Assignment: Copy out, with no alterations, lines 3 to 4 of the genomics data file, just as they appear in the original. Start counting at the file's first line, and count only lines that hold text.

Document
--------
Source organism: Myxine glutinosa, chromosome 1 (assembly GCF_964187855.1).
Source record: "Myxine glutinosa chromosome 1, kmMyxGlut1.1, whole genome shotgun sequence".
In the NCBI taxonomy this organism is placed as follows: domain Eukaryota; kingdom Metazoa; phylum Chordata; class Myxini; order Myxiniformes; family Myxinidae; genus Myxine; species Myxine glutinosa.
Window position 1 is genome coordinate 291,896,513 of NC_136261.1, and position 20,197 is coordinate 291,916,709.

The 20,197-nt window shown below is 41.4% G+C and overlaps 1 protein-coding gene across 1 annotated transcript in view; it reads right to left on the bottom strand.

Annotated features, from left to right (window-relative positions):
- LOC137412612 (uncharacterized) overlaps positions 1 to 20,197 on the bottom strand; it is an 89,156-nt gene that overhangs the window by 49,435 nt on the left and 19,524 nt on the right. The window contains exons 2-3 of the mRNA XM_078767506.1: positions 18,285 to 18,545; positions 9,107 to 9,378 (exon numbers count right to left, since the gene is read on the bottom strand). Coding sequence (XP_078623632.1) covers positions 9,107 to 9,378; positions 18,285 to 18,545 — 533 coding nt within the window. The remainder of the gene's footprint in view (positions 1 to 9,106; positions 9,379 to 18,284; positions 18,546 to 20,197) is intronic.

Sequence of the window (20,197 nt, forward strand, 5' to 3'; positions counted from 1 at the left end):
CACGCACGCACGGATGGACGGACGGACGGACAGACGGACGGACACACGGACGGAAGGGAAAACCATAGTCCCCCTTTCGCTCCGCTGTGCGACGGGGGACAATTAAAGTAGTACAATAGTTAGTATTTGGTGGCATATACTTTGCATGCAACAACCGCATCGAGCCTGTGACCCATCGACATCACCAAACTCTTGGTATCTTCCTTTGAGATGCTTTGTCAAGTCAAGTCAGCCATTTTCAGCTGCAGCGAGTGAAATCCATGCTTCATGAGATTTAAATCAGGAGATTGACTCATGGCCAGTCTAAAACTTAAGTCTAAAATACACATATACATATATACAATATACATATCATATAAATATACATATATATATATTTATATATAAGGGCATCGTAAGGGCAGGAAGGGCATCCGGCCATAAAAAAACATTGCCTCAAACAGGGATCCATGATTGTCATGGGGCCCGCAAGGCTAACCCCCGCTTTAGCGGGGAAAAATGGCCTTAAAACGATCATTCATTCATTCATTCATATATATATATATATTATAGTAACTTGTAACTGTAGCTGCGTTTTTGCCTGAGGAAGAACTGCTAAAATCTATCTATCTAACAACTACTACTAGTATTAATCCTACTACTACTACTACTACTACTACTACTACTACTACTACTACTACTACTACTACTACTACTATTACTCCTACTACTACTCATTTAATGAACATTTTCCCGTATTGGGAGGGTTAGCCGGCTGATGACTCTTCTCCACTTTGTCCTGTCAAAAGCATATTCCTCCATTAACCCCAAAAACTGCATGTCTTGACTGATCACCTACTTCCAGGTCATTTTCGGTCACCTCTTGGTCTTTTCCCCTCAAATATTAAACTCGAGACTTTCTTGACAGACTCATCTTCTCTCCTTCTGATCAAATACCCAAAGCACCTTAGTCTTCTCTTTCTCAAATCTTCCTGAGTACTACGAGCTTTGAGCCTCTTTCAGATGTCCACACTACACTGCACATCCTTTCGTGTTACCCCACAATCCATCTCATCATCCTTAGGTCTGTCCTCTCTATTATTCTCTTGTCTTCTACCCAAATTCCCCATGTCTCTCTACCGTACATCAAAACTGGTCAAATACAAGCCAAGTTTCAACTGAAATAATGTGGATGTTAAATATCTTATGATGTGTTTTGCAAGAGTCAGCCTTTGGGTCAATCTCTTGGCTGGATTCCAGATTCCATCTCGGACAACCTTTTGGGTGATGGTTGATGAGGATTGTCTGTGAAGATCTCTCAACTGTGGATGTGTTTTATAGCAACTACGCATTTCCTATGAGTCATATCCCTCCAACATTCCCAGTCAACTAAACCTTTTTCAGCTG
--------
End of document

In the NCBI taxonomy this organism is placed as follows: domain Eukaryota; kingdom Metazoa; phylum Chordata; class Myxini; order Myxiniformes; family Myxinidae; genus Myxine; species Myxine glutinosa.
Window position 1 is genome coordinate 291,896,513 of NC_136261.1, and position 20,197 is coordinate 291,916,709.